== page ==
Monday, August 3, 2020
Sunday, August 2, 2020
Answer: Sarcoptes scabei, the 'human itch mite'
As noted by Kosta, Patrik, and Anon, this is a larval mite, as evidenced by the presence of only 6 legs. Mites are arachnids and have 8 legs in their nymphal and adult stages.
As noted by Old One in a previous post, Sarcoptes are round to ovoid when viewed from the back; when viewed from the side they are ventrally flattened and dorsally rounded (similar to a turtle). They possess short stumpy legs, and have no internal or external respiration apparatus (stigmata or tracheae). The ventral surface contains a number of chitinized plates called apodemes, the dorsal surface is partially covered by wide-angled, V-shaped-spines (>). The cuticular surface is sculptured into numerous parallel ridges which superficially resemble human finger prints, and the anus is at the posterior end of the mite (this is the characteristic used to differentiate Sarcoptes from Notoedres which has a dorsal anus and sometimes infests humans) It's dorsally-located anus makes it appear subterminal. Check out his additional comments in the comments on this case regarding Notoedres cati. This cat parasite can cause transient pruritic lesions in humans that closely resemble scabies.
Florida Fan also notes that S. scabei fluoresce in the traditional mycology calcofluor white preparation. Here are a few photographs he donated to the blog ages ago - simply stunning!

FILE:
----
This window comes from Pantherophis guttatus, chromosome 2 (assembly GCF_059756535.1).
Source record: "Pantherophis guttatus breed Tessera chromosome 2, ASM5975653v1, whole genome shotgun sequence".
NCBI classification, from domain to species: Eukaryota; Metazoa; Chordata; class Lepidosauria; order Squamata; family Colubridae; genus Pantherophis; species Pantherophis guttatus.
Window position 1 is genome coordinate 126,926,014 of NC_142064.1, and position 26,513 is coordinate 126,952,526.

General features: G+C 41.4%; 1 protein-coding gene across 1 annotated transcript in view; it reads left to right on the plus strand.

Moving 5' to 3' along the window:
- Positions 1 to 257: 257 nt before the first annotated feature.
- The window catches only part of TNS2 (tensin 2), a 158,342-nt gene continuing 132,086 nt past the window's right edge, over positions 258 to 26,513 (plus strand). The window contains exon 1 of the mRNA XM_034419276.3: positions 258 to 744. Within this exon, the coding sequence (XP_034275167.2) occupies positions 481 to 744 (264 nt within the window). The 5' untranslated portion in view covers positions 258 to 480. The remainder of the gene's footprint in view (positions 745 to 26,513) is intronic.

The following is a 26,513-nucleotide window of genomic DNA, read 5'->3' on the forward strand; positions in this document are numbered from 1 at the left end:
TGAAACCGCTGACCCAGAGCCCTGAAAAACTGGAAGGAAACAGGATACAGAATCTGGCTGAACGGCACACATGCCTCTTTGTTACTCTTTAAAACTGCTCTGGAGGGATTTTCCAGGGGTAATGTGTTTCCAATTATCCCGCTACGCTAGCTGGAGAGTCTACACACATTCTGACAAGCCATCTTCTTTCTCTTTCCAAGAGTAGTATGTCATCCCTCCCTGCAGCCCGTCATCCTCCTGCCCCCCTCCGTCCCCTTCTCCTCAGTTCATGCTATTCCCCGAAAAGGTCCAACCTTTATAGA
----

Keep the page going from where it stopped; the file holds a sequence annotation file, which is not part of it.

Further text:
Also, check out his beautiful photographs from Parasite Case of the Week 503: Demodex folliculorum, another mite found in human skin scrapings
Monday, July 27, 2020
Sunday, July 26, 2020
Monday, July 13, 2020
Sunday, July 12, 2020
Congratulations to all of you who got this one correct! This was actually an older case that I had posted back in 2014. I had forgotten that I already posted it! This case comes with an explanatory photo and a fun poem from Blaine Mathison:
Monday, July 6, 2020
Sunday, July 5, 2020
Monday, June 29, 2020
Sunday, June 28, 2020
I figured this was a very timely posting, as we are currently experiencing an outbreak of cyclosporiasis in the Midwestern United States. It's a good reminder to keep an eye out for these round refractile structures in routine stool preparations and follow-up with confirmatory testing (e.g., modified acid fast, modified safranin, examination for autofluorescence, molecular amplification).
I also figured this was a timely case for my United States readers as the confirmatory modified acid fast and safranin stains provide beautiful red, white and blue images for the 4th of July celebrations (American Independence day; my apologies to my British friends)
Here is a gorgeous image from a modified safranin stain of C. cayetanensis oocysts from Florida Fan:
(from Case of the Week 447):